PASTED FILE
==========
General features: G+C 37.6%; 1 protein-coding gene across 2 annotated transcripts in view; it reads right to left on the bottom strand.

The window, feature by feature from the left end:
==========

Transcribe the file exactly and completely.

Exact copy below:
General features: G+C 37.6%; 1 protein-coding gene across 2 annotated transcripts in view; it reads right to left on the bottom strand.

The window, feature by feature from the left end: